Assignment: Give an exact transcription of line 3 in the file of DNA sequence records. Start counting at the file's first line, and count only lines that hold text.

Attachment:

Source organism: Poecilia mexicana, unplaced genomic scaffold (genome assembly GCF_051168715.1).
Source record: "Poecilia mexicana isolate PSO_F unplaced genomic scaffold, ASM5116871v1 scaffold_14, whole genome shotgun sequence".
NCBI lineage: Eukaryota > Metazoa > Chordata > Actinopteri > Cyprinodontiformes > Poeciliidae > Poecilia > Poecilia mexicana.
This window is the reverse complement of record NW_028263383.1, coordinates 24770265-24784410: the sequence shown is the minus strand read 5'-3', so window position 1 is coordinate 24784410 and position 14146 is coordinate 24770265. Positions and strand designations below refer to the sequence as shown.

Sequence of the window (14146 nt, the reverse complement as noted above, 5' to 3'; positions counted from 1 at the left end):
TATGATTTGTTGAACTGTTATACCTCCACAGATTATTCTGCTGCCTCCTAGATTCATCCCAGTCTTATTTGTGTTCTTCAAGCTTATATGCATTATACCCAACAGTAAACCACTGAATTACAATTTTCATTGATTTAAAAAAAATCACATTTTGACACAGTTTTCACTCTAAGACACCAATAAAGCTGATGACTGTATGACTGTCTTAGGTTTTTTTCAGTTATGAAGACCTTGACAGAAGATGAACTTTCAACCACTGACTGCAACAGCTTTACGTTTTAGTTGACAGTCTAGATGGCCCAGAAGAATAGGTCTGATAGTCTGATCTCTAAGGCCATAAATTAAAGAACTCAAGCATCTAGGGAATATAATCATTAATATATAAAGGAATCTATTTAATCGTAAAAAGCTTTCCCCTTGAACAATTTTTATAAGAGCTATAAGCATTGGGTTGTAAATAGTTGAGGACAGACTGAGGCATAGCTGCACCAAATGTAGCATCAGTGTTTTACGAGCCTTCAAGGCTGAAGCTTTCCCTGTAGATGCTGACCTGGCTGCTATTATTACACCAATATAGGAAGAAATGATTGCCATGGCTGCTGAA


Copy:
NCBI lineage: Eukaryota > Metazoa > Chordata > Actinopteri > Cyprinodontiformes > Poeciliidae > Poecilia > Poecilia mexicana.